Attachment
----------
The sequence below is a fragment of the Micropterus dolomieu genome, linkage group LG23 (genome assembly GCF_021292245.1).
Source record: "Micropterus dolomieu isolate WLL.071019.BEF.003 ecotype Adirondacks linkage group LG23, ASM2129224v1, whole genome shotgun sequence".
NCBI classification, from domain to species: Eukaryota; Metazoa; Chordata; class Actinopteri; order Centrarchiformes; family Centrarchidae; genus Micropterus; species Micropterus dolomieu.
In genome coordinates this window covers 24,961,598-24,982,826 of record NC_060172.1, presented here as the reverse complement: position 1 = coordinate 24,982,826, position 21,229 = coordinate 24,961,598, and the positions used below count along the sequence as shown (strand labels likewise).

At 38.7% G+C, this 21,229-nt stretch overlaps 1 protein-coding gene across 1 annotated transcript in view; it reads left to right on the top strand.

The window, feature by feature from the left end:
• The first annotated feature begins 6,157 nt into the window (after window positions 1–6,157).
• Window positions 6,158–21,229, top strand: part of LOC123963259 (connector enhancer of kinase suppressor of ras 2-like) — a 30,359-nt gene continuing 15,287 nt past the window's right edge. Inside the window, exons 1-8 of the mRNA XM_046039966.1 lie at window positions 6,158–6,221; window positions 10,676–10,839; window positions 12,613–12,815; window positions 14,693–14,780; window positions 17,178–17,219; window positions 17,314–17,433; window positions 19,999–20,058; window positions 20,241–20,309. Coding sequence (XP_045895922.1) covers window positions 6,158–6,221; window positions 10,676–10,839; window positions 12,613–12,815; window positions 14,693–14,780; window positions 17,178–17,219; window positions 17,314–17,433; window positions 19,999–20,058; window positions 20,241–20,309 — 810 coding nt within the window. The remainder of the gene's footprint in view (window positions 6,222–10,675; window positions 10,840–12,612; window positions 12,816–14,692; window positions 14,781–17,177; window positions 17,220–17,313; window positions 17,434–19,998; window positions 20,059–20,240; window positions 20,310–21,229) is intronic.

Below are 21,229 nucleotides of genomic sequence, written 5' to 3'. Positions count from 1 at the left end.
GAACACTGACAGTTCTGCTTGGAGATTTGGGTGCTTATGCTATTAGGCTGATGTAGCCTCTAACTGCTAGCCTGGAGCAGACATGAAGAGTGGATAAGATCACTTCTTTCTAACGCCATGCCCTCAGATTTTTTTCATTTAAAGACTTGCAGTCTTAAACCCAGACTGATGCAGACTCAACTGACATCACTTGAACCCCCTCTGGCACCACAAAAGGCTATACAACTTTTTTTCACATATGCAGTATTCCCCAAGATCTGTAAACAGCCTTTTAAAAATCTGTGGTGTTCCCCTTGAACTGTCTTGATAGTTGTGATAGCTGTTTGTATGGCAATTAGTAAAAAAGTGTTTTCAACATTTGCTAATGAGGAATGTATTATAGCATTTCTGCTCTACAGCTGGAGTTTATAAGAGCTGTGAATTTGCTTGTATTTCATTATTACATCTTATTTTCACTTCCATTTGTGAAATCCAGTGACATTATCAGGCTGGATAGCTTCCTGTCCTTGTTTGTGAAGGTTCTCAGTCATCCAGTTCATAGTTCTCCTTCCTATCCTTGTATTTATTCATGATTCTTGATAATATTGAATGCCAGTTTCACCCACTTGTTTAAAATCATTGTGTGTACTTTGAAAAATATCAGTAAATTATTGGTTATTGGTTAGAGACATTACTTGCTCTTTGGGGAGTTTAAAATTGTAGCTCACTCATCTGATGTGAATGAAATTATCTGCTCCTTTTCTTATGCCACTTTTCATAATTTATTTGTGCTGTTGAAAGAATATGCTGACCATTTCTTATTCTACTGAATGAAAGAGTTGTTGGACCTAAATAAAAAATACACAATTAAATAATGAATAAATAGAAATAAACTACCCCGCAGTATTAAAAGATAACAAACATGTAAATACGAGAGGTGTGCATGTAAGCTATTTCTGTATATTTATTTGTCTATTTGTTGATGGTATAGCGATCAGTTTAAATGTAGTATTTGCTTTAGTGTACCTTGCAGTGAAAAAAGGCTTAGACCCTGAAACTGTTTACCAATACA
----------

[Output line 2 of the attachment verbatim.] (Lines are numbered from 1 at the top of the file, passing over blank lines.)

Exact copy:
Source record: "Micropterus dolomieu isolate WLL.071019.BEF.003 ecotype Adirondacks linkage group LG23, ASM2129224v1, whole genome shotgun sequence".